“I’m looking forward to learning more about this seemingly new phenomenon of extraordinary elite control” of HIV, said Rowena Johnston, director of research at amfAR: The Foundation for AIDS Research, about how the two women’s cases have inspired her. “There’s a lot to know.”

After Esperanza’s patient began partnering with Yu’s team in 2019, scientists intensively searched for viable HIV in 1.2 billion of her blood cells. NBC News reported that they also recorded 500 million placental tissue cells after the woman gave birth to an HIV-negative baby in March 2020.

Using highly sophisticated and sensitive genetic sequencing techniques that have only recently become available, Yu and his team once again found no intact viral sequences in the elite driver they were studying.

“The study sets the standard for demonstrating that Esperanza’s patient does not have replication-competent proviral DNA inside her cells,” said Carl Dieffenbach, director of the Division of AIDS at the National Institute of Allergy and Infectious Diseases, a division of the U.S. National Institutes of Health, which funded the study along with the Bill & Melinda Gates Foundation. “The more of these patients we discover and work with, the more complete our understanding of what a cured patient looks like.”

A person diagnosed with HIV would generally be considered functionally cured if they retained viral DNA in their cells that could give rise to new viable copies of the virus. Still, nevertheless, some sustained strength remained indefinitely suppressed without antiretroviral treatment.

This scenario is also sometimes referred to as post-treatment HIV control or viral remission. Several documented cases of people who have discontinued antiretroviral treatment, mainly if they started such therapy very soon after contracting the virus, have not seen their viral load recover for years.


“We’re never going to be 100 percent sure that there is absolutely no intact virus, no functional virus anywhere in their body,” Yu said of Esperanza’s patient. “Bringing what we learn from these patients to a broader patient population is our ultimate goal.”

Also inspiring the field of HIV cure research are the cases of two men in whom researchers succeeded in pushing sterilizing cures: American Timothy Ray Brown and London resident Adam Castillejo. The men received stem cell transplants to treat acute myeloid leukemia and Hodgkin’s lymphoma, respectively, from donors with a rare genetic abnormality that made their immune cells resistant to HIV.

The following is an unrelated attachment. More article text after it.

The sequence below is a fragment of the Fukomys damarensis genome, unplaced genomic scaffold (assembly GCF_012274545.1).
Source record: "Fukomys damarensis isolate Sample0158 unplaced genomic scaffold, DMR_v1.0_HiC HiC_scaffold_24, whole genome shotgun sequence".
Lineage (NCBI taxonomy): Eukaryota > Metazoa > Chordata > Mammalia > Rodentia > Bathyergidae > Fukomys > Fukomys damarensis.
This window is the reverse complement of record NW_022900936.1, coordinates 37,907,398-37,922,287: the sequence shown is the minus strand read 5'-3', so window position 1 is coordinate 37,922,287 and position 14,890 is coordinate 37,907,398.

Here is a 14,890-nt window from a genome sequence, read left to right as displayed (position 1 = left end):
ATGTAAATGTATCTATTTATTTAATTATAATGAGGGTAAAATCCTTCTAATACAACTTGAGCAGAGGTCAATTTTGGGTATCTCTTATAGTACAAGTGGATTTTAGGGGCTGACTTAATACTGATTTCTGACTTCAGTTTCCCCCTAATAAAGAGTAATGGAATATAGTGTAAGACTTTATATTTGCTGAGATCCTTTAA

Ravindra K. Gupta of the University of Cambridge, who is the lead author of Castillejo’s case study, said that after more than four years since Castillejo’s stem cell treatment with no signs of a resurgent virus, the doctor was now ready to state for the first time in time that the British man was almost definitely, rather than probably, cured of HIV.

In 2019, Björn Jensen of Düsseldorf University Hospital presented the case of a third man, known as the Düsseldorf patient, whom the German doctor and his colleagues attested had probably also been cured by this method. Jensen told NBC News that this man has yet to experience a viral rebound three years after stopping his antiretroviral treatment.

While these three cases have caused a stir, the treatment the men received is too toxic to attempt to cure HIV in anyone who is not facing treatable cancer with a stem cell transplant. Since Brown’s case was first published in the New England Journal of Medicine in 2009, scientists have failed to cure HIV in people by similar means on other occasions.

Brown died in Palm Springs, California, in September 2020 after his leukemia returned. He was 54 years old. He spent the last chapter of his life enthusiastically championing the field of research that his landmark case study had primarily catalyzed.

According to Mitchell Warren, executive director of the HIV nonprofit AVAC, public and nonprofit investment in HIV cure research in the U.S. reached about $335 million globally in 2020, up from $88 million in 2012. The lion’s share comes from the NIH.

Pharmaceutical companies such as Gilead Sciences and ViiV Healthcare are also investing in the search for a cure for a virus that has killed some 36 million people worldwide over the past four decades.

With information from Infobae